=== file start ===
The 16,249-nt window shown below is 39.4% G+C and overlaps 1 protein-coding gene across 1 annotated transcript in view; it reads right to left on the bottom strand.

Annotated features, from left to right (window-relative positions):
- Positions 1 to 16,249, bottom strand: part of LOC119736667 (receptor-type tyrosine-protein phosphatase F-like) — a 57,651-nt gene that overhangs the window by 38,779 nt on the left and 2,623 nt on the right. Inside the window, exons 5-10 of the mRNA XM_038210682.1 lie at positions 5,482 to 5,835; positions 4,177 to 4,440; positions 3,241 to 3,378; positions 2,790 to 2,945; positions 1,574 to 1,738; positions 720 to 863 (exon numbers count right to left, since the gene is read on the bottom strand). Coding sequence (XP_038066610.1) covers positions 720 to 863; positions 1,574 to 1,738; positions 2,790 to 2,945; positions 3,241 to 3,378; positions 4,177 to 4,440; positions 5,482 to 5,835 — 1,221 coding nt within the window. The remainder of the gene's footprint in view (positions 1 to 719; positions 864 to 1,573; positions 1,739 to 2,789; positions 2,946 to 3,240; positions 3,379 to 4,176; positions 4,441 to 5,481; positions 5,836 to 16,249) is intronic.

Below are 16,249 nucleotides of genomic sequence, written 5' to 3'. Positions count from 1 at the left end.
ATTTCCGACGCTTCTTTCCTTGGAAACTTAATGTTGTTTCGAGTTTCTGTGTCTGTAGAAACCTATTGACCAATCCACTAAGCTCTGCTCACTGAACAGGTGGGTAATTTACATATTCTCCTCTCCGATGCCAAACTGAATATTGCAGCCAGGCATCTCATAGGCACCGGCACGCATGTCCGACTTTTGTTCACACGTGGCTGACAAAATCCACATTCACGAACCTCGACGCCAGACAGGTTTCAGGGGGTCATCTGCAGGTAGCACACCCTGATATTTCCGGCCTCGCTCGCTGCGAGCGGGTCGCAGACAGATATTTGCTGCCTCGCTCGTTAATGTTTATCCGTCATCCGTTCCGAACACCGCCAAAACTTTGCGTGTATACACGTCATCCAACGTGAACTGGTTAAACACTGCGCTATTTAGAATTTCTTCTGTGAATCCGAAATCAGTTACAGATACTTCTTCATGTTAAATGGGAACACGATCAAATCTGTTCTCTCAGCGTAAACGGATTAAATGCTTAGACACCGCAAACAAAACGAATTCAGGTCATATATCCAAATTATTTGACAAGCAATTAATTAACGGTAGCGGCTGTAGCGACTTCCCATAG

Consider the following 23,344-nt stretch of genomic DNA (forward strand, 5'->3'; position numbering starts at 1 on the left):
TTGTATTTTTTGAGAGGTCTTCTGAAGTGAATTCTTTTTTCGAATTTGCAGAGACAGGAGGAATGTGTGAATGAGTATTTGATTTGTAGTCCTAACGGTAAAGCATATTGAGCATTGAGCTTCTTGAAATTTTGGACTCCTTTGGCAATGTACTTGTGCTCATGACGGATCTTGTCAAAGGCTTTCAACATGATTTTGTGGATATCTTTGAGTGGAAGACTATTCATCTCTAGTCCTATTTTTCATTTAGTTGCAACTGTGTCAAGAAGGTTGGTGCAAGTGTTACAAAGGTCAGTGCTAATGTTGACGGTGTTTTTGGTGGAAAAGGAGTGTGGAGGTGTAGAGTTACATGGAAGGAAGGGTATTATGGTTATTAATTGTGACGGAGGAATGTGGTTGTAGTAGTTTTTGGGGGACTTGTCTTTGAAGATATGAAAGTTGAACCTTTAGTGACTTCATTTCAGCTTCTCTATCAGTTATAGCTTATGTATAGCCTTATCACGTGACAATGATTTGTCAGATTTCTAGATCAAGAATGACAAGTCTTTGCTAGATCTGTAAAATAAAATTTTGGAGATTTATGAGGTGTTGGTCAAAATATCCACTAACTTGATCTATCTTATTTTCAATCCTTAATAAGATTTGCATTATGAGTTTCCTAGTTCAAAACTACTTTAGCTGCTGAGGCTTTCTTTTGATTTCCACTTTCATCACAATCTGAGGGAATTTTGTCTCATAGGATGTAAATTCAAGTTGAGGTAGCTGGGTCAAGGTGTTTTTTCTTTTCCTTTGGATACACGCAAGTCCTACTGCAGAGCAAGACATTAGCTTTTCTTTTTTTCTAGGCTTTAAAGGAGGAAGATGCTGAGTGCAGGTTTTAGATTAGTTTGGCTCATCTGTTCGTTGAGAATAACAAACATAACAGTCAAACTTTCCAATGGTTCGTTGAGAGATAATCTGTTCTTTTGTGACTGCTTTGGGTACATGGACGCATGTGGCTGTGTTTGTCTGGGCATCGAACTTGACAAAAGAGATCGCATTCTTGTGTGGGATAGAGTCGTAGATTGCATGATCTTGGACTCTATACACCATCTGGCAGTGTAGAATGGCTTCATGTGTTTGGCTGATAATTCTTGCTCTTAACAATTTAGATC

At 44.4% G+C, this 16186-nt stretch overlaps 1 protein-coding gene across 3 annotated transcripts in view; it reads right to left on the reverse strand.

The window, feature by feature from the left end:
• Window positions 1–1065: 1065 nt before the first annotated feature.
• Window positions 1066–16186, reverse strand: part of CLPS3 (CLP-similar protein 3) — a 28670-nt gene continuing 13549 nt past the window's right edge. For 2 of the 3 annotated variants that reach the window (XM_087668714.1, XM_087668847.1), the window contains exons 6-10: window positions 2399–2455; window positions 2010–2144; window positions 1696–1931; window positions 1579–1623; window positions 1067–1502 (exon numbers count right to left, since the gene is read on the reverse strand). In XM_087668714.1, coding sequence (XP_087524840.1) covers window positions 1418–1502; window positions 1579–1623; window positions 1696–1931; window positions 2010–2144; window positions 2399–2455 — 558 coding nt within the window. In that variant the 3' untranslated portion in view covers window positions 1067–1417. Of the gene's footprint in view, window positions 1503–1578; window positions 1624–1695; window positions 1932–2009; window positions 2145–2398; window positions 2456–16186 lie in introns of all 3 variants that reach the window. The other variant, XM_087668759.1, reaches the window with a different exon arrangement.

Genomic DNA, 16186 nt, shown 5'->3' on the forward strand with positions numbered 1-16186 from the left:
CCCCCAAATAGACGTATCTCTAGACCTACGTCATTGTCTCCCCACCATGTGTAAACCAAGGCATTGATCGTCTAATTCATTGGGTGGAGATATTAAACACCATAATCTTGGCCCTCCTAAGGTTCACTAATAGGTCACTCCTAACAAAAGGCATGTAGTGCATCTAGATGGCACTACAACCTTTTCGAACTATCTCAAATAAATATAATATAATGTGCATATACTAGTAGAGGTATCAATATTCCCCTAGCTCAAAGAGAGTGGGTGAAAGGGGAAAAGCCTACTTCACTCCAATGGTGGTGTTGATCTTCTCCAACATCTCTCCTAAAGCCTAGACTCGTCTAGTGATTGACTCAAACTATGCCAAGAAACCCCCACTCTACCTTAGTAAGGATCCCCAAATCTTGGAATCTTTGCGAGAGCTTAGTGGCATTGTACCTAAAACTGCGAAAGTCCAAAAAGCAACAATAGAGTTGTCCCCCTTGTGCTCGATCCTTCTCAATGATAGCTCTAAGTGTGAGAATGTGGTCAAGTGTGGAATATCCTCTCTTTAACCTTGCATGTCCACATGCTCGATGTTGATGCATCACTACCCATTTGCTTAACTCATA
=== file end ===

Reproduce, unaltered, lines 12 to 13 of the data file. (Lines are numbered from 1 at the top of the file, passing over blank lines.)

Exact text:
Genomic DNA, 16186 nt, shown 5'->3' on the forward strand with positions numbered 1-16186 from the left:
CCCCCAAATAGACGTATCTCTAGACCTACGTCATTGTCTCCCCACCATGTGTAAACCAAGGCATTGATCGTCTAATTCATTGGGTGGAGATATTAAACACCATAATCTTGGCCCTCCTAAGGTTCACTAATAGGTCACTCCTAACAAAAGGCATGTAGTGCATCTAGATGGCACTACAACCTTTTCGAACTATCTCAAATAAATATAATATAATGTGCATATACTAGTAGAGGTATCAATATTCCCCTAGCTCAAAGAGAGTGGGTGAAAGGGGAAAAGCCTACTTCACTCCAATGGTGGTGTTGATCTTCTCCAACATCTCTCCTAAAGCCTAGACTCGTCTAGTGATTGACTCAAACTATGCCAAGAAACCCCCACTCTACCTTAGTAAGGATCCCCAAATCTTGGAATCTTTGCGAGAGCTTAGTGGCATTGTACCTAAAACTGCGAAAGTCCAAAAAGCAACAATAGAGTTGTCCCCCTTGTGCTCGATCCTTCTCAATGATAGCTCTAAGTGTGAGAATGTGGTCAAGTGTGGAATATCCTCTCTTTAACCTTGCATGTCCACATGCTCGATGTTGATGCATCACTACCCATTTGCTTAACTCATA